I guess my first real sense that YouTube could be a place where discourse happens—it could be an actual public forum, it could be a place where people are getting news or getting information, where conversations are happening—is, there was this phenomenon in 2008, 2009, what later became called “YouTube skepticism” or the “YouTube skeptic community,” that was kind of like... I mean, it was almost a fan community that started with the New Atheists, people like Richard Dawkins, Sam Harris, Christopher Hitchens. I don't know why this was the one topic that took off on YouTube, but there was a real community around it. There were meetups. There were debates. People were making a primeval, what we now call video essay, about why creationism is wrong, and “here's my argument against Anselm's ontological argument for the existence of God,” and this kind of thing. This was interesting to me when I was 19 years old. I guess by the time I was 22, I had decided this was cringe.

In retrospect, I guess a lot of the New Atheist stuff had the seeds of some very toxic things that later became alt-right YouTube, or maybe alt-lite YouTube, we can say. This fixation on the “unique barbarism of Islam,” for example, I think, was something that I look back on and I'm like, "Oh, God." You can see the ugliness. There is also the fact that this is a... I mean, I knew a lot of women in this community. The gender balance was... There were a lot of women involved, but, much like gaming around the same time, the community was fairly misogynistic. That ended up being the issue that tore the community apart was the question of feminism.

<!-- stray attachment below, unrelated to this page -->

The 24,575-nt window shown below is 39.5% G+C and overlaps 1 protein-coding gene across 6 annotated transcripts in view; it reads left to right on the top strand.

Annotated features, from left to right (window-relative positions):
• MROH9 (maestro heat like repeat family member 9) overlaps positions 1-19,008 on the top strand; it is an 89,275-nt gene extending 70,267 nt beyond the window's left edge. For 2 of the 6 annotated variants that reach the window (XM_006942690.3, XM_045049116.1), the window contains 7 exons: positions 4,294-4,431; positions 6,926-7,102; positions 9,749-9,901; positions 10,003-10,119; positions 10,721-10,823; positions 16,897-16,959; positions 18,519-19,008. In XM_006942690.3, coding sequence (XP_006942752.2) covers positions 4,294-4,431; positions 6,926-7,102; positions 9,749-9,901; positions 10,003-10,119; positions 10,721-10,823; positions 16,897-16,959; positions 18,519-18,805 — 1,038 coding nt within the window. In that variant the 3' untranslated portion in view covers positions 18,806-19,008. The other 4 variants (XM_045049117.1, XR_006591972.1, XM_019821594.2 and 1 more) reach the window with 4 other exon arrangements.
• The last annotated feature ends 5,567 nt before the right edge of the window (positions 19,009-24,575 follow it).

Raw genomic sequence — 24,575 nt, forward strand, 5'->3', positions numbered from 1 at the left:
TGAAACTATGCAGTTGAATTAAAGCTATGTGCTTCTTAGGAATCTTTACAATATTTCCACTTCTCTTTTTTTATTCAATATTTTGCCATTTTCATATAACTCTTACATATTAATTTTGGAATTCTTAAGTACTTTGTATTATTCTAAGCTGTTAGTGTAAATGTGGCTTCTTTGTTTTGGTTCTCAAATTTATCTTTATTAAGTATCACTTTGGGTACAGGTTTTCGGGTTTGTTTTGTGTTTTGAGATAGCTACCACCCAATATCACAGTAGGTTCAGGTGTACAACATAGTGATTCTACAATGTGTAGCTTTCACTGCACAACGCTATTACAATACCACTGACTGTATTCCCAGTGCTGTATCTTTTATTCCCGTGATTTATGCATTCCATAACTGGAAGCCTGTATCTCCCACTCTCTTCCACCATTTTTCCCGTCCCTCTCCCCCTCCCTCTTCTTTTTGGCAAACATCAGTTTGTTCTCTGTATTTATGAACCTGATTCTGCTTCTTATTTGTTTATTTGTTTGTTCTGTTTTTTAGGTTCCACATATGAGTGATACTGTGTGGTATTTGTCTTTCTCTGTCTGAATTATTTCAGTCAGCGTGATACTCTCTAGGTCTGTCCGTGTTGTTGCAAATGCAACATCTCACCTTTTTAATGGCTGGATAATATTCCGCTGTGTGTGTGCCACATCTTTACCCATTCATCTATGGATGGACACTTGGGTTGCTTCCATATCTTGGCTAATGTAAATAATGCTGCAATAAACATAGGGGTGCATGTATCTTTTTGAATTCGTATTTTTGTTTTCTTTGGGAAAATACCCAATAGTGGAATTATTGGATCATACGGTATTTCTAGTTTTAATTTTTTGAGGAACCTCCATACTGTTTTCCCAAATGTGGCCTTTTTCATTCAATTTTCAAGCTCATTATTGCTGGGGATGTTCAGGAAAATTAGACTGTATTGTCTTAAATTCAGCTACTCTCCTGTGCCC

A lot of men in STEM or who had STEM degrees and that... I mean, again, I'm not trying to bash an entire family of fields. I'm just saying culturally, well, let's just say that the idea of some women coming forward as feminists was so threatening to them that it tore the community apart.

CHRIS HAYES: My understanding is part of your desire and decision to make your own videos was in a dialogue with this part of the internet, and you've continued it up. What is it about a certain kind of youngish man on the internet, and the subcultures they create that become, I don't know, toxic, authoritarian, fascist sympathetic? What is that dynamic?